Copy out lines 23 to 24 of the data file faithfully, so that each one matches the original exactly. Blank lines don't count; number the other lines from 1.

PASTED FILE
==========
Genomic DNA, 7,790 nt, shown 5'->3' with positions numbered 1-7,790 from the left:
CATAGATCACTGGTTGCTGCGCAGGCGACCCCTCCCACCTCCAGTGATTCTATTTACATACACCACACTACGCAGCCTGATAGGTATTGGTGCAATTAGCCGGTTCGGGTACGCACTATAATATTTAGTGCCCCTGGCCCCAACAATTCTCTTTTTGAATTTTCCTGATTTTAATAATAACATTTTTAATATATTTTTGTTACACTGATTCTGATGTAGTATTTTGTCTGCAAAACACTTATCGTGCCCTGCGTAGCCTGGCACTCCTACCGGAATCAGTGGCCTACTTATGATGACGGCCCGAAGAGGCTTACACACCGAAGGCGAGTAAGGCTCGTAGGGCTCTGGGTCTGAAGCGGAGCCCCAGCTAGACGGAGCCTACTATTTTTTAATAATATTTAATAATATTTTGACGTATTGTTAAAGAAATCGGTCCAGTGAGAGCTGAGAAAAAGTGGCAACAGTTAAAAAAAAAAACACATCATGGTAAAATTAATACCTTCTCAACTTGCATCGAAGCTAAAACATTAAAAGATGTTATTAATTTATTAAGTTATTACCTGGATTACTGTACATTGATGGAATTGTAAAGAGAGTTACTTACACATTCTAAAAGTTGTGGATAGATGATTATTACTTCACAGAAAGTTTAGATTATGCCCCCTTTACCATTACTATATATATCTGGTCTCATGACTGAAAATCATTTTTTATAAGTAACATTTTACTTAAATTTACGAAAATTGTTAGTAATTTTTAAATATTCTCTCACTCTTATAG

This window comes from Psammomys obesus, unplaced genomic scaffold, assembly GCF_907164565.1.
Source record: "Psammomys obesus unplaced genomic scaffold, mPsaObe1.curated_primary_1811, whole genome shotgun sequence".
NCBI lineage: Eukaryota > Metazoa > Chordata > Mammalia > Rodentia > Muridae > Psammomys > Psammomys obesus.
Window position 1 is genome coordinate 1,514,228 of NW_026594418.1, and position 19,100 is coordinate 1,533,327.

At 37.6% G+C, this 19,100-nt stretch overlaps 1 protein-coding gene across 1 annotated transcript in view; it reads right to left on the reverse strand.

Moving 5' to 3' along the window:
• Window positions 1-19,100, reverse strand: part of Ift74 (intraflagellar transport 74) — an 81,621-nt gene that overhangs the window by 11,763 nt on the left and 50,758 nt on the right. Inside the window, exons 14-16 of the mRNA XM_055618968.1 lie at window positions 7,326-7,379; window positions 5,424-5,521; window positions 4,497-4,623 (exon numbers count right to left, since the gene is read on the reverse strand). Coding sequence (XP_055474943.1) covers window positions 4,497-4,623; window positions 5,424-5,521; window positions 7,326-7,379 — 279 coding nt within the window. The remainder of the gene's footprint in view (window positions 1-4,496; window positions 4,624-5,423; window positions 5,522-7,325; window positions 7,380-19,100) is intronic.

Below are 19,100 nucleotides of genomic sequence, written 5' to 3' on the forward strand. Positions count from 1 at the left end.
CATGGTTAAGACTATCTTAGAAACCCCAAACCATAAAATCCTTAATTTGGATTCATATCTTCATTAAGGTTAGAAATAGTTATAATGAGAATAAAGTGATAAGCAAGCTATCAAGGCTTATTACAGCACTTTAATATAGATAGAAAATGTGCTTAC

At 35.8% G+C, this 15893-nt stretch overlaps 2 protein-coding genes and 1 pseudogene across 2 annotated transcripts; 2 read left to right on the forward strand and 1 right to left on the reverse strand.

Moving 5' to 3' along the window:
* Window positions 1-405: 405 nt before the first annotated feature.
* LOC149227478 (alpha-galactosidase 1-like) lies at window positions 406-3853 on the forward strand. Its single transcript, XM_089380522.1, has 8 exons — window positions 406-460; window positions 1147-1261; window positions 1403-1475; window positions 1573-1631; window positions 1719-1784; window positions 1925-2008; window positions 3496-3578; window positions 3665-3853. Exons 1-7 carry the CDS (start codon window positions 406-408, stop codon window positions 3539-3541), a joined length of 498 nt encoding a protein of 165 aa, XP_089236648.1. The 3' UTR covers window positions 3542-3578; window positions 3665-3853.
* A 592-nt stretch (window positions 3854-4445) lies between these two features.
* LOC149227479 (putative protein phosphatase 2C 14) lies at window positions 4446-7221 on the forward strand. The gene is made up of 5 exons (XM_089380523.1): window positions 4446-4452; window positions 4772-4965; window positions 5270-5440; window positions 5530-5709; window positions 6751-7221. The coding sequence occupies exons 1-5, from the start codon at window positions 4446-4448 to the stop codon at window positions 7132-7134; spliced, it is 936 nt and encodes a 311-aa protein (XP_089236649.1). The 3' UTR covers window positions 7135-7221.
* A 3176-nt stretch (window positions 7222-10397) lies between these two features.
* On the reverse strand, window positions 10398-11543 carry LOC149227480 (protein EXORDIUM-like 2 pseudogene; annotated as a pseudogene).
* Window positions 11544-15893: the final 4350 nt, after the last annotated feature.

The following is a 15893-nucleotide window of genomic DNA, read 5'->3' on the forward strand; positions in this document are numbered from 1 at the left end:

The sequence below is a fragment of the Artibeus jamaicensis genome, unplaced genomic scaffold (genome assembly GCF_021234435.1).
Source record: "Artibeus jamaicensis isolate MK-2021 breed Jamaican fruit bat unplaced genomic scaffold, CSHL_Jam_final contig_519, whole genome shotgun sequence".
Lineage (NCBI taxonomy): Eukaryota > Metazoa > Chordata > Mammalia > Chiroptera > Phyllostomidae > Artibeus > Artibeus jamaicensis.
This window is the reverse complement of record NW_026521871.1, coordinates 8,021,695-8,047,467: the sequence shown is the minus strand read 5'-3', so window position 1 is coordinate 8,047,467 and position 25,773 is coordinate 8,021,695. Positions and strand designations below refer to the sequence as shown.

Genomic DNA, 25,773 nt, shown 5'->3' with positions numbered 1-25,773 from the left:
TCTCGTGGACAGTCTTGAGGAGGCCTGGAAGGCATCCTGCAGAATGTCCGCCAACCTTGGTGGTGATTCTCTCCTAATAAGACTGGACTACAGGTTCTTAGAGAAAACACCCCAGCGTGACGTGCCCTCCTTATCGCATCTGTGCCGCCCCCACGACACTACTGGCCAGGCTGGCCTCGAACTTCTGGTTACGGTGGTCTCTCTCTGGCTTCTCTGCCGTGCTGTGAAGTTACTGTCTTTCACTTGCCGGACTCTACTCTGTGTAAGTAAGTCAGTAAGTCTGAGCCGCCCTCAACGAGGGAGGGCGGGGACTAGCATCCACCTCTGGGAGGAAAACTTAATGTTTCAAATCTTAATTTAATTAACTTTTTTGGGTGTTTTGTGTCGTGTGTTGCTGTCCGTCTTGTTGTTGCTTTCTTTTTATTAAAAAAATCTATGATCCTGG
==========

Source record: "Artibeus jamaicensis isolate MK-2021 breed Jamaican fruit bat unplaced genomic scaffold, CSHL_Jam_final contig_519, whole genome shotgun sequence".
Lineage (NCBI taxonomy): Eukaryota > Metazoa > Chordata > Mammalia > Chiroptera > Phyllostomidae > Artibeus > Artibeus jamaicensis.